as God's command to you?  Does he give any other command?

Does a high stage of civilization ennoble character or tend to
degrade it?

_Subjects for Further Study_.

(1) Abraham in Late Jewish Tradition.  Hastings, _Dict. Bib_.  I,
16, 17, Ginsberg, _The Legends of the Jews_, I, pp. 185-308.

(2) The Geological History of the Dead Sea Valley.  Hastings,
_Dict.  Bib_. I, 575-7; _Encyc. Bib_. I, 1042-6; Kent, _Bib. Geog.
and Hist_., 45-54; Smith, _Hist. Geography_, 499-516.

(3) The Original Meaning of Sacrifice.  _St. O. T_., IV, 238;
Hastings, _Dict. Bib_. IV, 329-31; _Encyc. Bib_. IV, 4216-26;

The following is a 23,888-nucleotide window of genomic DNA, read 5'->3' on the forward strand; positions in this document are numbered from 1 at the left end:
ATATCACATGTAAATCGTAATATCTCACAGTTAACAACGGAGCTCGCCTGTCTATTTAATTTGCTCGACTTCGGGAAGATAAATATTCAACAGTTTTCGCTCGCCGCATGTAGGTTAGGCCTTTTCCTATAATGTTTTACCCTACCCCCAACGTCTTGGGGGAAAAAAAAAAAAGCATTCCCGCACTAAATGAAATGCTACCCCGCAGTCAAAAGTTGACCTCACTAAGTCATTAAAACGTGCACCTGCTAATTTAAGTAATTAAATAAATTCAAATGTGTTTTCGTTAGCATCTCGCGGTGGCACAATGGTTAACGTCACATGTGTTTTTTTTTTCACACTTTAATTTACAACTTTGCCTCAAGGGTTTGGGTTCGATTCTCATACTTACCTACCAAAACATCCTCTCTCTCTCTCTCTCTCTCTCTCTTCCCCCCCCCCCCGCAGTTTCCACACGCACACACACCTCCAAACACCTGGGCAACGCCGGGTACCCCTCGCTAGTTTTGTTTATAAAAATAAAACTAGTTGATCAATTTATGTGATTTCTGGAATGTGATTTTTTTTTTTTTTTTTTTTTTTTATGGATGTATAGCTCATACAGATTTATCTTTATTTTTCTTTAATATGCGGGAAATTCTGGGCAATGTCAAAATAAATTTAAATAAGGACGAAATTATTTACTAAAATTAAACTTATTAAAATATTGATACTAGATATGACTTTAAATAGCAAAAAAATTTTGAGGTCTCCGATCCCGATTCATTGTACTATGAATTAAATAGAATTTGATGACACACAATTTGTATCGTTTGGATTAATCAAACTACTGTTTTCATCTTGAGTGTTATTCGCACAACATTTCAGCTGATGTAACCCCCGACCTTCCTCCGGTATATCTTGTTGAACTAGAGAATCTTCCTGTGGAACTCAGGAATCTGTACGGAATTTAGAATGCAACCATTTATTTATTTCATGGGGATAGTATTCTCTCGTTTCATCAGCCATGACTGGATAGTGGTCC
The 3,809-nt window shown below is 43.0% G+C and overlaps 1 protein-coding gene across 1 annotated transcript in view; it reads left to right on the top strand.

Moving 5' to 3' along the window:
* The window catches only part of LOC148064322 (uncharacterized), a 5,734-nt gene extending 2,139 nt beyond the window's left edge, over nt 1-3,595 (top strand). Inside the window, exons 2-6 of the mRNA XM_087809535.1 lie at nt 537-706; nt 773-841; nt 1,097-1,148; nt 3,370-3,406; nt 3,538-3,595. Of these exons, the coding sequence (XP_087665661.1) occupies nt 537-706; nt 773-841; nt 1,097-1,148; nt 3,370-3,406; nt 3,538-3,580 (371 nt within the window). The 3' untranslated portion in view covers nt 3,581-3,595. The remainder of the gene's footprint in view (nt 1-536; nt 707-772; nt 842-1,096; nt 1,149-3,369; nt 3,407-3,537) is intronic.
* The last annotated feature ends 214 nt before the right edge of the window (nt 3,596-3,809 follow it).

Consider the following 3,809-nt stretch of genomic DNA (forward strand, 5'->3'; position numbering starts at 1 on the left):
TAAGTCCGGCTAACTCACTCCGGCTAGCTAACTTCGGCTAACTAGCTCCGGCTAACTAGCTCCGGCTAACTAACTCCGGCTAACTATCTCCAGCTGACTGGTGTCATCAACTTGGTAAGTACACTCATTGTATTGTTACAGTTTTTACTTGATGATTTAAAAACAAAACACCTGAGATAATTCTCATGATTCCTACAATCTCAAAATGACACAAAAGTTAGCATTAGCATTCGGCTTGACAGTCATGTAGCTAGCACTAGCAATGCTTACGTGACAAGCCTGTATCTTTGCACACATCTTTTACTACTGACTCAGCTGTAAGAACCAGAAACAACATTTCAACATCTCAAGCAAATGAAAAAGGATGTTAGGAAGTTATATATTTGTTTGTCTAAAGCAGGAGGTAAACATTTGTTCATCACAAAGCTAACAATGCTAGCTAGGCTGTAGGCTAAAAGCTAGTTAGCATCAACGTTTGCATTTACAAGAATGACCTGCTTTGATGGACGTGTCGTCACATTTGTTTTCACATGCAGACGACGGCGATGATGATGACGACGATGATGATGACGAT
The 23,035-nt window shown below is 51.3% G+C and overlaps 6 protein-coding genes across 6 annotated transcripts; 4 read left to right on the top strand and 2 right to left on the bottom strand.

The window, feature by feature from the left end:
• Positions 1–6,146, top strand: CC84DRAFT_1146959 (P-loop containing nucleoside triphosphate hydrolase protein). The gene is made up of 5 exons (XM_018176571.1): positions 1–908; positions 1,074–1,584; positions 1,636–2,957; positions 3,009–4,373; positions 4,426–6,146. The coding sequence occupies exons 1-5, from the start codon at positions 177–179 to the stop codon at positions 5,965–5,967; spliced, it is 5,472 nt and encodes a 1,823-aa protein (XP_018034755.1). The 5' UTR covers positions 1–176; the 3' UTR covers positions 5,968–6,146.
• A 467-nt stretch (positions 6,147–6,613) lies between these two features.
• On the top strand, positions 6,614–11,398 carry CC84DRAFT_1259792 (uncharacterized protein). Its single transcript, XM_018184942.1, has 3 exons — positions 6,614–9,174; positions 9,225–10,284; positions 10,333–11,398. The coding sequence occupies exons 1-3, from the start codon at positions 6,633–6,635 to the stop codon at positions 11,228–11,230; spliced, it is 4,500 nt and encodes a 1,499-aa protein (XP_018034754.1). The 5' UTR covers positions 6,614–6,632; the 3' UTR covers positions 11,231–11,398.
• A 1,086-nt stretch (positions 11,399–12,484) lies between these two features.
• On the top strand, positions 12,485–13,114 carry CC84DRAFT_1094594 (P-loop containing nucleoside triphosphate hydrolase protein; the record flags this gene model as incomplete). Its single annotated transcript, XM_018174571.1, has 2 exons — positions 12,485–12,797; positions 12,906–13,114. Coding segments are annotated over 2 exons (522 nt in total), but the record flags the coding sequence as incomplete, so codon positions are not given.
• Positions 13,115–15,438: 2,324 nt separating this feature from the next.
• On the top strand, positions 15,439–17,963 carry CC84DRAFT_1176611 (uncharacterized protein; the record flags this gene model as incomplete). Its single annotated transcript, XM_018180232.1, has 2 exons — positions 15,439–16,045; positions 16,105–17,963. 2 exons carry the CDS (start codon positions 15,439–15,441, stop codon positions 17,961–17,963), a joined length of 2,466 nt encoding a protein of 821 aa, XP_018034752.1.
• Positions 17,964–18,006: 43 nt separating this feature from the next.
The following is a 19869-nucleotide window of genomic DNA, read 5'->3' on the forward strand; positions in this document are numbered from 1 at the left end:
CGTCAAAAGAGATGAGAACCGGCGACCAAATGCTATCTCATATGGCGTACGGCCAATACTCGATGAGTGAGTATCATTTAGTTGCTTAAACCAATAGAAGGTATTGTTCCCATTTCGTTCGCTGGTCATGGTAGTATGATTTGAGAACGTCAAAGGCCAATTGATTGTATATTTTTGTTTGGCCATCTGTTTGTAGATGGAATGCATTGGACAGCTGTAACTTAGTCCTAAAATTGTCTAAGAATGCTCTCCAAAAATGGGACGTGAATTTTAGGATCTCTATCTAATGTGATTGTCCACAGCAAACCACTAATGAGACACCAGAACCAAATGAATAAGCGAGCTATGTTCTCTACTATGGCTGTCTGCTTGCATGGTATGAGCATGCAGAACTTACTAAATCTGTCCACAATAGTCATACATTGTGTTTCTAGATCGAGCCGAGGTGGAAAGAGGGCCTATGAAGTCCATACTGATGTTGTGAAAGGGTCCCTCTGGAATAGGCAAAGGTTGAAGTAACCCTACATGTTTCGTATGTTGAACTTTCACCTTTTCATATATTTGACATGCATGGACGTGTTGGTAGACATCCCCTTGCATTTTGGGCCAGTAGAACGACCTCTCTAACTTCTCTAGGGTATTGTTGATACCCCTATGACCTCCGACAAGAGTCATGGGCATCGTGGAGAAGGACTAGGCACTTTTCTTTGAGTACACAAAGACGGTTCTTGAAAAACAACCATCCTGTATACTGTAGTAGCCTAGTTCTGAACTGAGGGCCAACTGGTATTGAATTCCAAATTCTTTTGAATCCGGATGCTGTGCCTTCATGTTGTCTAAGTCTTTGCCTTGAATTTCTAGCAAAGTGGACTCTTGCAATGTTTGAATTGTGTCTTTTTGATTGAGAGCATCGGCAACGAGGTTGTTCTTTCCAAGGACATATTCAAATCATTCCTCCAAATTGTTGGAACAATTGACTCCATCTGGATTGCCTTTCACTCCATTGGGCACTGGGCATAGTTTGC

Smith, _Relig. of the Semites_, 213-43, 252-440; Gordon, _Early
Traditions of Genesis_, 212-16.

(4) A Comparison of the Motives that Inspired the Migrations of the
Ancestors of the Hebrews and our Pilgrim Fathers.  Cheyney,
_European Background of American History_; Andrews, _Colonial



JACOB, THE PERSISTENT.--Gen. 28, 10-33, 20.

_Parallel Readings_.

  _Hist. Bible_ I, 101-21.
  Hastings, _Dict. Bible_ II, 526-535.
  _Prin. of Politics_ Ch. II.

Now as the boys grew Esau became a skilful hunter, but Jacob was a
quiet man, a dweller in tents.  And Isaac loved Esau--for he had a
taste for game--and Rebekah loved Jacob.

Once when Jacob was preparing a stew, Esau came in from the field,
and he was faint; therefore Esau said to Jacob, Let me eat quickly,
I pray, some of that red food, for I am faint.  (Therefore his name
was called Edom, Red.) But Jacob said, Sell me first of all your
birthright.  And Esau replied, Alas! I am nearly dead, therefore of
what use is this birthright to me?  And Jacob said, Swear to me
first; so he swore to him, and sold his birthright to Jacob.  Then